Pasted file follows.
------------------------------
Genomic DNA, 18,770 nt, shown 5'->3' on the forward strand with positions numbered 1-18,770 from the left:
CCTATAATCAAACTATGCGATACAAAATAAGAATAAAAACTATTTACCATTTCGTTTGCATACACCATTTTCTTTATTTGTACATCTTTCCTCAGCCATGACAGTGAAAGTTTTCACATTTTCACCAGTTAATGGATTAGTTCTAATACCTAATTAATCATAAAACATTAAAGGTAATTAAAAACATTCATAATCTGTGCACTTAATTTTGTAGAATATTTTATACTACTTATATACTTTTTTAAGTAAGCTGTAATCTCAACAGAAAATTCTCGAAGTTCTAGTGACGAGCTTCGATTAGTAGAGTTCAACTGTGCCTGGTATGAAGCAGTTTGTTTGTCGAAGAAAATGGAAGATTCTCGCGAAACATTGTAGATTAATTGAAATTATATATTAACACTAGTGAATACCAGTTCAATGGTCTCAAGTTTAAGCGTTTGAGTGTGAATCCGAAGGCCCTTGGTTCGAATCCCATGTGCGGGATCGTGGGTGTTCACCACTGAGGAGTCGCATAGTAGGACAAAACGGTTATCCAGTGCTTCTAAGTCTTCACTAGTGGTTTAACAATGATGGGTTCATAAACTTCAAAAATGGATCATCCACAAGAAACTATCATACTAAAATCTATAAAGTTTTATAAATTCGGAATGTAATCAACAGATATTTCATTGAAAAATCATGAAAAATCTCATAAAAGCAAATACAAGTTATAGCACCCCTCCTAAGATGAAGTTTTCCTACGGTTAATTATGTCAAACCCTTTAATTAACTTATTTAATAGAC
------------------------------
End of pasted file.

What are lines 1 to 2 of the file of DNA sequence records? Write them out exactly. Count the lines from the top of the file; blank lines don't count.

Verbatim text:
Genomic DNA, 18,770 nt, shown 5'->3' on the forward strand with positions numbered 1-18,770 from the left:
CCTATAATCAAACTATGCGATACAAAATAAGAATAAAAACTATTTACCATTTCGTTTGCATACACCATTTTCTTTATTTGTACATCTTTCCTCAGCCATGACAGTGAAAGTTTTCACATTTTCACCAGTTAATGGATTAGTTCTAATACCTAATTAATCATAAAACATTAAAGGTAATTAAAAACATTCATAATCTGTGCACTTAATTTTGTAGAATATTTTATACTACTTATATACTTTTTTAAGTAAGCTGTAATCTCAACAGAAAATTCTCGAAGTTCTAGTGACGAGCTTCGATTAGTAGAGTTCAACTGTGCCTGGTATGAAGCAGTTTGTTTGTCGAAGAAAATGGAAGATTCTCGCGAAACATTGTAGATTAATTGAAATTATATATTAACACTAGTGAATACCAGTTCAATGGTCTCAAGTTTAAGCGTTTGAGTGTGAATCCGAAGGCCCTTGGTTCGAATCCCATGTGCGGGATCGTGGGTGTTCACCACTGAGGAGTCGCATAGTAGGACAAAACGGTTATCCAGTGCTTCTAAGTCTTCACTAGTGGTTTAACAATGATGGGTTCATAAACTTCAAAAATGGATCATCCACAAGAAACTATCATACTAAAATCTATAAAGTTTTATAAATTCGGAATGTAATCAACAGATATTTCATTGAAAAATCATGAAAAATCTCATAAAAGCAAATACAAGTTATAGCACCCCTCCTAAGATGAAGTTTTCCTACGGTTAATTATGTCAAACCCTTTAATTAACTTATTTAATAGAC